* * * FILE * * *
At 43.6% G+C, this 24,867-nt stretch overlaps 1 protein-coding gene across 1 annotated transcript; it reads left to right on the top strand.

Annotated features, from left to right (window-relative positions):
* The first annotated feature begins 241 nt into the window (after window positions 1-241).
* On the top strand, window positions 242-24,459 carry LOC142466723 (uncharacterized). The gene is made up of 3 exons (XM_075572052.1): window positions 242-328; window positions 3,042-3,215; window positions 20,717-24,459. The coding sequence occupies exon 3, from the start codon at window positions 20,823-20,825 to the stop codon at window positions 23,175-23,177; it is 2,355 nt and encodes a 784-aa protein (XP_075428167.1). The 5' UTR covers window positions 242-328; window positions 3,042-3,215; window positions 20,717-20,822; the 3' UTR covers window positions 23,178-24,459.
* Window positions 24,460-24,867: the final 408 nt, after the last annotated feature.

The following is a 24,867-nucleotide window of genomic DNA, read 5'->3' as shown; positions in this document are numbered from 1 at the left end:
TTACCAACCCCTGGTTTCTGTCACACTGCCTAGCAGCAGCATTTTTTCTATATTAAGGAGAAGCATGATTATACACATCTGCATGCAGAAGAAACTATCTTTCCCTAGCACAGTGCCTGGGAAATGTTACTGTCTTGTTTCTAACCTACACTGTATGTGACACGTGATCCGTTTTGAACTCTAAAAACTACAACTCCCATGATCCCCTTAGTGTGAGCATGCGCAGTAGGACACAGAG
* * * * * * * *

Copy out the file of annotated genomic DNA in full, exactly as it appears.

At 43.6% G+C, this 24,867-nt stretch overlaps 1 protein-coding gene across 1 annotated transcript; it reads left to right on the top strand.

Annotated features, from left to right (window-relative positions):
* The first annotated feature begins 241 nt into the window (after window positions 1-241).
* On the top strand, window positions 242-24,459 carry LOC142466723 (uncharacterized). The gene is made up of 3 exons (XM_075572052.1): window positions 242-328; window positions 3,042-3,215; window positions 20,717-24,459. The coding sequence occupies exon 3, from the start codon at window positions 20,823-20,825 to the stop codon at window positions 23,175-23,177; it is 2,355 nt and encodes a 784-aa protein (XP_075428167.1). The 5' UTR covers window positions 242-328; window positions 3,042-3,215; window positions 20,717-20,822; the 3' UTR covers window positions 23,178-24,459.
* Window positions 24,460-24,867: the final 408 nt, after the last annotated feature.

The following is a 24,867-nucleotide window of genomic DNA, read 5'->3' as shown; positions in this document are numbered from 1 at the left end:
TTACCAACCCCTGGTTTCTGTCACACTGCCTAGCAGCAGCATTTTTTCTATATTAAGGAGAAGCATGATTATACACATCTGCATGCAGAAGAAACTATCTTTCCCTAGCACAGTGCCTGGGAAATGTTACTGTCTTGTTTCTAACCTACACTGTATGTGACACGTGATCCGTTTTGAACTCTAAAAACTACAACTCCCATGATCCCCTTAGTGTGAGCATGCGCAGTAGGACACAGAG